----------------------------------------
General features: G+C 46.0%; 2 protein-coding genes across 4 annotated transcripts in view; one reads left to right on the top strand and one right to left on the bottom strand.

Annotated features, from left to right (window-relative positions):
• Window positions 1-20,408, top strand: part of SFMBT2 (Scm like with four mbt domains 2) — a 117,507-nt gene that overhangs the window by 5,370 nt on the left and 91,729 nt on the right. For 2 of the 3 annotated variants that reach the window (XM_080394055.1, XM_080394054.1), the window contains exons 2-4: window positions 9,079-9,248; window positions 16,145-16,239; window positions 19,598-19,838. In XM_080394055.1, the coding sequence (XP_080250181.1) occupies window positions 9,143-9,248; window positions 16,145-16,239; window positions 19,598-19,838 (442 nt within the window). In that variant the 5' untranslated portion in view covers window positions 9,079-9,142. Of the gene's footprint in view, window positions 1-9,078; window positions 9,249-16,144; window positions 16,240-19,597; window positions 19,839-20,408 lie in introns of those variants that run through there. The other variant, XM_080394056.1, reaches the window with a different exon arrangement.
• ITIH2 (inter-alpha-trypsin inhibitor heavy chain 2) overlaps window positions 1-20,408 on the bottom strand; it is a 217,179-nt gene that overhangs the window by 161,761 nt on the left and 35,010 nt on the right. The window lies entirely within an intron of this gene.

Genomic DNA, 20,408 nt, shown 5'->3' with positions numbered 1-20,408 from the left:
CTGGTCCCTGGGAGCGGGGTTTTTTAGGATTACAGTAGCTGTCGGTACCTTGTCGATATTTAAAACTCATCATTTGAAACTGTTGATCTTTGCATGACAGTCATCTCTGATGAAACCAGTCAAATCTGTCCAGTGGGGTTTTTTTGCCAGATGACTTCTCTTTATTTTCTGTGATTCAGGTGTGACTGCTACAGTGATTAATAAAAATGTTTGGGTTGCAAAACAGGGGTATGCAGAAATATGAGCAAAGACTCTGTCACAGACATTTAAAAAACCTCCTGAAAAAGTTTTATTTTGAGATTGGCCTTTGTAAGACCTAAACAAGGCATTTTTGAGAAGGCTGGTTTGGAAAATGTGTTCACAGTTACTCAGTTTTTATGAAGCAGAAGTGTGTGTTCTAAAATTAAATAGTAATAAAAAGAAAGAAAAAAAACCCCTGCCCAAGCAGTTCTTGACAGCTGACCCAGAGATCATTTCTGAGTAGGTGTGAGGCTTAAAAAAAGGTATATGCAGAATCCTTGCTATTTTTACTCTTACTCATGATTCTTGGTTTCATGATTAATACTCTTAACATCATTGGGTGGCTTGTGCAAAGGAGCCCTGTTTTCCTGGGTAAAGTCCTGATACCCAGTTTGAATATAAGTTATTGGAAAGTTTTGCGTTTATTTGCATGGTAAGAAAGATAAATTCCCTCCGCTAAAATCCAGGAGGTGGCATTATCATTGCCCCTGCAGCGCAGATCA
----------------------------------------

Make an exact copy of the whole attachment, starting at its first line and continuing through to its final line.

General features: G+C 46.0%; 2 protein-coding genes across 4 annotated transcripts in view; one reads left to right on the top strand and one right to left on the bottom strand.

Annotated features, from left to right (window-relative positions):
• Window positions 1-20,408, top strand: part of SFMBT2 (Scm like with four mbt domains 2) — a 117,507-nt gene that overhangs the window by 5,370 nt on the left and 91,729 nt on the right. For 2 of the 3 annotated variants that reach the window (XM_080394055.1, XM_080394054.1), the window contains exons 2-4: window positions 9,079-9,248; window positions 16,145-16,239; window positions 19,598-19,838. In XM_080394055.1, the coding sequence (XP_080250181.1) occupies window positions 9,143-9,248; window positions 16,145-16,239; window positions 19,598-19,838 (442 nt within the window). In that variant the 5' untranslated portion in view covers window positions 9,079-9,142. Of the gene's footprint in view, window positions 1-9,078; window positions 9,249-16,144; window positions 16,240-19,597; window positions 19,839-20,408 lie in introns of those variants that run through there. The other variant, XM_080394056.1, reaches the window with a different exon arrangement.
• ITIH2 (inter-alpha-trypsin inhibitor heavy chain 2) overlaps window positions 1-20,408 on the bottom strand; it is a 217,179-nt gene that overhangs the window by 161,761 nt on the left and 35,010 nt on the right. The window lies entirely within an intron of this gene.

Genomic DNA, 20,408 nt, shown 5'->3' with positions numbered 1-20,408 from the left:
CTGGTCCCTGGGAGCGGGGTTTTTTAGGATTACAGTAGCTGTCGGTACCTTGTCGATATTTAAAACTCATCATTTGAAACTGTTGATCTTTGCATGACAGTCATCTCTGATGAAACCAGTCAAATCTGTCCAGTGGGGTTTTTTTGCCAGATGACTTCTCTTTATTTTCTGTGATTCAGGTGTGACTGCTACAGTGATTAATAAAAATGTTTGGGTTGCAAAACAGGGGTATGCAGAAATATGAGCAAAGACTCTGTCACAGACATTTAAAAAACCTCCTGAAAAAGTTTTATTTTGAGATTGGCCTTTGTAAGACCTAAACAAGGCATTTTTGAGAAGGCTGGTTTGGAAAATGTGTTCACAGTTACTCAGTTTTTATGAAGCAGAAGTGTGTGTTCTAAAATTAAATAGTAATAAAAAGAAAGAAAAAAAACCCCTGCCCAAGCAGTTCTTGACAGCTGACCCAGAGATCATTTCTGAGTAGGTGTGAGGCTTAAAAAAAGGTATATGCAGAATCCTTGCTATTTTTACTCTTACTCATGATTCTTGGTTTCATGATTAATACTCTTAACATCATTGGGTGGCTTGTGCAAAGGAGCCCTGTTTTCCTGGGTAAAGTCCTGATACCCAGTTTGAATATAAGTTATTGGAAAGTTTTGCGTTTATTTGCATGGTAAGAAAGATAAATTCCCTCCGCTAAAATCCAGGAGGTGGCATTATCATTGCCCCTGCAGCGCAGATCA